CAIN: I don't think so. Bill, in the last 24 hours, our fundraising has been the highest it has been since I have been in this campaign. The phone calls into our campaign office have just locked up the phone system practically and I have many former employees who have called and stepped forward and say that they would be glad to do a testimonial on my character and my integrity. So no, I don't believe that it's hurt my campaign at all, just based upon not only the volunteers and the phone calls but the fundraising has just really gone up dramatically.
O'REILLY: How many years were you in the private sector earning a living? How many years?
CAIN: About 42 years. And I went from the Department of the Navy as a mathematician to the Coca-Cola Company as a business analyst, the Pillsbury Company as a business analyst and an information technology executive. And then from there I became a vice president with the Burger King Corporation and then president of Godfather's Pizza, then president of the National Restaurant Association. And in all of those experiences, only at the Restaurant Association did these two anonymous accusations come up.
O'REILLY: All right, so there's nothing else on your sheet. Forty-two years is a long time in the marketplace.
CAIN: Yes. Yes.
O'REILLY: And those of us who have been in the marketplace know that it's a treacherous place when you're successful. There is no doubt about it.
O'REILLY: I mean, people are jealous and whatever. So there is nothing else in the 42-year experience that you can anticipate you're going to have to deal with down the road?
CAIN: Absolutely. And as I have said, Bill, if something else comes up and it will, they are going to make it up.
CAIN: There are no other instances.
O'REILLY: And as long -- as long as you're not concerned about anything, we will see what happens.
CAIN: Nope. Thanks.
O'REILLY: Now Clarence Thomas, do you see any parallels to that situation?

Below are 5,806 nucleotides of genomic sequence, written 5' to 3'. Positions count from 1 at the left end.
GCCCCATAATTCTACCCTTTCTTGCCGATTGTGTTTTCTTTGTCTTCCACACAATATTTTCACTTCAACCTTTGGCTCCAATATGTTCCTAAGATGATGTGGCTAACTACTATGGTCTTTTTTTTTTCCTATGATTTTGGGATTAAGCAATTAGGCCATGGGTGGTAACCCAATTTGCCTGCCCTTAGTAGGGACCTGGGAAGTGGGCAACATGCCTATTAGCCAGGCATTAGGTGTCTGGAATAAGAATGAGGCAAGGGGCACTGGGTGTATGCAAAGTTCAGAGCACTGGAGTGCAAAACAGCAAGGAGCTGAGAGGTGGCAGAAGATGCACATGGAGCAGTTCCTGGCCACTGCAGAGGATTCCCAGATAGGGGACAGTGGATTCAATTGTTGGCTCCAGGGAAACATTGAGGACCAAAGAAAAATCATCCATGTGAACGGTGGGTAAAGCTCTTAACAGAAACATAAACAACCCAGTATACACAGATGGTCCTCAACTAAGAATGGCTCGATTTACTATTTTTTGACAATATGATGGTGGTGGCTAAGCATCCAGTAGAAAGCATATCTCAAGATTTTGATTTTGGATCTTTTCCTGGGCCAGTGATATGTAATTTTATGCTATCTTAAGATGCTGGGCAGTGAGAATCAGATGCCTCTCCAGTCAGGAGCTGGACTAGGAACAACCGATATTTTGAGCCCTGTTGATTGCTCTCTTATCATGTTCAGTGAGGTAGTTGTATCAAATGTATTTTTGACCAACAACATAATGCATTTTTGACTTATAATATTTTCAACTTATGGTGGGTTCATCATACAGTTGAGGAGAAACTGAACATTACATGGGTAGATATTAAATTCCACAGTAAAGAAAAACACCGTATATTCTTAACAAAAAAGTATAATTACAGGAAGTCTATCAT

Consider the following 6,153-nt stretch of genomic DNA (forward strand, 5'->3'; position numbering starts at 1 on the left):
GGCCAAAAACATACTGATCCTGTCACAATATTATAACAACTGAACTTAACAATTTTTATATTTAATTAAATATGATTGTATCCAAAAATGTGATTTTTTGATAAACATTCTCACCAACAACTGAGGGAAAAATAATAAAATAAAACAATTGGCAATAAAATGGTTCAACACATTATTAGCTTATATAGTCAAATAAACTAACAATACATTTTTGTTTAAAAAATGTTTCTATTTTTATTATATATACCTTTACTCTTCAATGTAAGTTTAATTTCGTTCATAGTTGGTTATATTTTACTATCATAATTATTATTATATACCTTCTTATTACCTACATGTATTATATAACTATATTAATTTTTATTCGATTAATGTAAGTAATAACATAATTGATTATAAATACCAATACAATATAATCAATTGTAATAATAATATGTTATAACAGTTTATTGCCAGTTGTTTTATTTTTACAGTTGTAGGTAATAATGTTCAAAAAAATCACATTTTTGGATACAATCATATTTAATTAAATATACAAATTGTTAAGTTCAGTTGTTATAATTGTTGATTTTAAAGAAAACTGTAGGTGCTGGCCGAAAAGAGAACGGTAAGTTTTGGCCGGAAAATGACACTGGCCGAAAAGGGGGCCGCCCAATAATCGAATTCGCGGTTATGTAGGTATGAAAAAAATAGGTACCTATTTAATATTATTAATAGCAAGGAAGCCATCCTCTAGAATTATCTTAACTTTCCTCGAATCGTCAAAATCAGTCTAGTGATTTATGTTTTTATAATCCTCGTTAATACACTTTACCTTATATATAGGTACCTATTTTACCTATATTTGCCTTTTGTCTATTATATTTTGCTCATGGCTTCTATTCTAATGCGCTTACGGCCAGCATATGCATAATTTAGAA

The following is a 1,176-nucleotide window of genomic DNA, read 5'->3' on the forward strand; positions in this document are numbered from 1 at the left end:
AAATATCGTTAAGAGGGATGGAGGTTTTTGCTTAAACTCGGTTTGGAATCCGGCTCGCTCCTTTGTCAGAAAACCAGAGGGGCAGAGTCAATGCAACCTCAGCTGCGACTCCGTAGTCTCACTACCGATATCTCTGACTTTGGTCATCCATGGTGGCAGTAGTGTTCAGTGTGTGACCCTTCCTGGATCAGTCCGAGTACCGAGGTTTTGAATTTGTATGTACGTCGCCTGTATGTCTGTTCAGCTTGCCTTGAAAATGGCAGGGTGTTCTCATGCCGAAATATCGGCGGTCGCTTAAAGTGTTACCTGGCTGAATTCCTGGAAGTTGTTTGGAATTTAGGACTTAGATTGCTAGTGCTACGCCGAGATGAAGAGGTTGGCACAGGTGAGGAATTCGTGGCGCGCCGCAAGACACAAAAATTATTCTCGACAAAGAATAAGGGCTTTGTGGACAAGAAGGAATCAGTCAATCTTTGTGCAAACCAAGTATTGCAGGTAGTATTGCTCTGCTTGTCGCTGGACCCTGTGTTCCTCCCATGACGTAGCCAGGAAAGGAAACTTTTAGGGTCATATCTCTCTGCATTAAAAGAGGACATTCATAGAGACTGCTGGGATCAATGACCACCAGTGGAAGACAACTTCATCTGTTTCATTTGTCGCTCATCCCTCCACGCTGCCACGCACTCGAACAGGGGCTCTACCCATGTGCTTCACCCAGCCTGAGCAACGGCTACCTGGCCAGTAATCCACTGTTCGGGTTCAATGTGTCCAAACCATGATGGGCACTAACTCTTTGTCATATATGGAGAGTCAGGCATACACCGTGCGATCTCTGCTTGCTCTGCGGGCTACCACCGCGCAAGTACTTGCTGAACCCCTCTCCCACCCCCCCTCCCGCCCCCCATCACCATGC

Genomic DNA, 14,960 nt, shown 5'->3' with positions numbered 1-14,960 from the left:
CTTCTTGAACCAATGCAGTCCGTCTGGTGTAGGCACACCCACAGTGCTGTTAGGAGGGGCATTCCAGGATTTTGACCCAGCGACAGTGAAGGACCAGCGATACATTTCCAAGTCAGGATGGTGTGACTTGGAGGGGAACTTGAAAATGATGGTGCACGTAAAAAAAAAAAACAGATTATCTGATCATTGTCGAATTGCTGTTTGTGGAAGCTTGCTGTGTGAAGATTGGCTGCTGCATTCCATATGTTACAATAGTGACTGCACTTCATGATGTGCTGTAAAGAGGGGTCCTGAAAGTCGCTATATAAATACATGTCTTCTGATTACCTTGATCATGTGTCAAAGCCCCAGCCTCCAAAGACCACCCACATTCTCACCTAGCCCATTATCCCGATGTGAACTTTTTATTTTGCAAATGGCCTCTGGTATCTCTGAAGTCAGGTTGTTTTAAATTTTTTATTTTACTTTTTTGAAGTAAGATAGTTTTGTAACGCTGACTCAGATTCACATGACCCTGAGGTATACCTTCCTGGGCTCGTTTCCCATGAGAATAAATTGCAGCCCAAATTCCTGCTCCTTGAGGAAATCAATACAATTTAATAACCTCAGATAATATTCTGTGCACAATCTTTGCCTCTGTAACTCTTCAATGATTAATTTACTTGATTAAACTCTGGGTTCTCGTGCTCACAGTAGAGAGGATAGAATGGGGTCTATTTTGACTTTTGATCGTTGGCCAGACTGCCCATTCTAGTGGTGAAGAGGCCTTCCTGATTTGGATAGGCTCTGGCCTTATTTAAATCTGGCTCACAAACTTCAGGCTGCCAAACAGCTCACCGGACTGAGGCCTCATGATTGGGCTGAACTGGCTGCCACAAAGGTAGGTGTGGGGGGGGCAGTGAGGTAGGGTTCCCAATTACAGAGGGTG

CAIN: I see some parallels. But there is one big difference. I'm running for president of the United States. And, Bill, I believe that I have people on both sides of the aisle who really do not want me to get the nomination to become president. Why? Because I am an unconventional candidate and the American people are connecting with my message, and they are connecting with me.
O'REILLY: Well there's no doubt. I mean, sure.
CAIN: So it's a little different in that regard.
O'REILLY: All right, but, you know, it's the same kind -- well, anyway. There are some similarities. Now, you say you are running for president, unconventional campaign. We reported last week you got three paid workers in Iowa and three in New Hampshire. Have you upped that any? Because that certainly is unconventional.
CAIN: Well, Bill, when you reported three workers, that number was wrong. See, we don't send out a press release every day saying how many people we have on staff. We've had about nine or 10 people working full time in Iowa now for quite some time.
O'REILLY: And in New Hampshire?
CAIN: And yes, we have -- and in New Hampshire -- and we have increased that number as a result of what has happened in the past few weeks. So the reports that we have a very skimpy team in New Hampshire and Iowa and South Carolina and Florida is absolutely not true. We are ramping up very quickly.
O'REILLY: OK but nine -- nine employees in Iowa, that's not a lot. I mean, it's lean and mean. You might be able to get by with it. But compared to the others, that's not a lot. But anyway, be that as it may.
CAIN: Well it's not, Bill. But Bill, Bill, but let me add this. But we have a lot of volunteers that are dedicated and devoted. OK, you're right.